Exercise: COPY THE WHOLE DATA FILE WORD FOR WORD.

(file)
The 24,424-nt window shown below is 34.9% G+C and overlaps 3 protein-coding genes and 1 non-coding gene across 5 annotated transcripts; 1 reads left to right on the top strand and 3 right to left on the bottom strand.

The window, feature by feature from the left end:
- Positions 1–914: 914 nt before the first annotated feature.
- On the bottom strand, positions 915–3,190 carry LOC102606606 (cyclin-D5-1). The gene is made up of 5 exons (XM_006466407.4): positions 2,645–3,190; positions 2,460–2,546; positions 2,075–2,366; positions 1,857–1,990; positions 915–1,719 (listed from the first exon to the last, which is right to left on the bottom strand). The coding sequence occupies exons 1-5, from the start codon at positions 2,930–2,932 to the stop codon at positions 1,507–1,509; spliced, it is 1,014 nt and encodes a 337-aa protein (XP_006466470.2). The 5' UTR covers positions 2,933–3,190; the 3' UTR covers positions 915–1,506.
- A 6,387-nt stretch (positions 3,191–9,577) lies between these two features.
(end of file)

The 24,424-nt window shown below is 34.9% G+C and overlaps 3 protein-coding genes and 1 non-coding gene across 5 annotated transcripts; 1 reads left to right on the top strand and 3 right to left on the bottom strand.

The window, feature by feature from the left end:
- Positions 1–914: 914 nt before the first annotated feature.
- On the bottom strand, positions 915–3,190 carry LOC102606606 (cyclin-D5-1). The gene is made up of 5 exons (XM_006466407.4): positions 2,645–3,190; positions 2,460–2,546; positions 2,075–2,366; positions 1,857–1,990; positions 915–1,719 (listed from the first exon to the last, which is right to left on the bottom strand). The coding sequence occupies exons 1-5, from the start codon at positions 2,930–2,932 to the stop codon at positions 1,507–1,509; spliced, it is 1,014 nt and encodes a 337-aa protein (XP_006466470.2). The 5' UTR covers positions 2,933–3,190; the 3' UTR covers positions 915–1,506.
- A 6,387-nt stretch (positions 3,191–9,577) lies between these two features.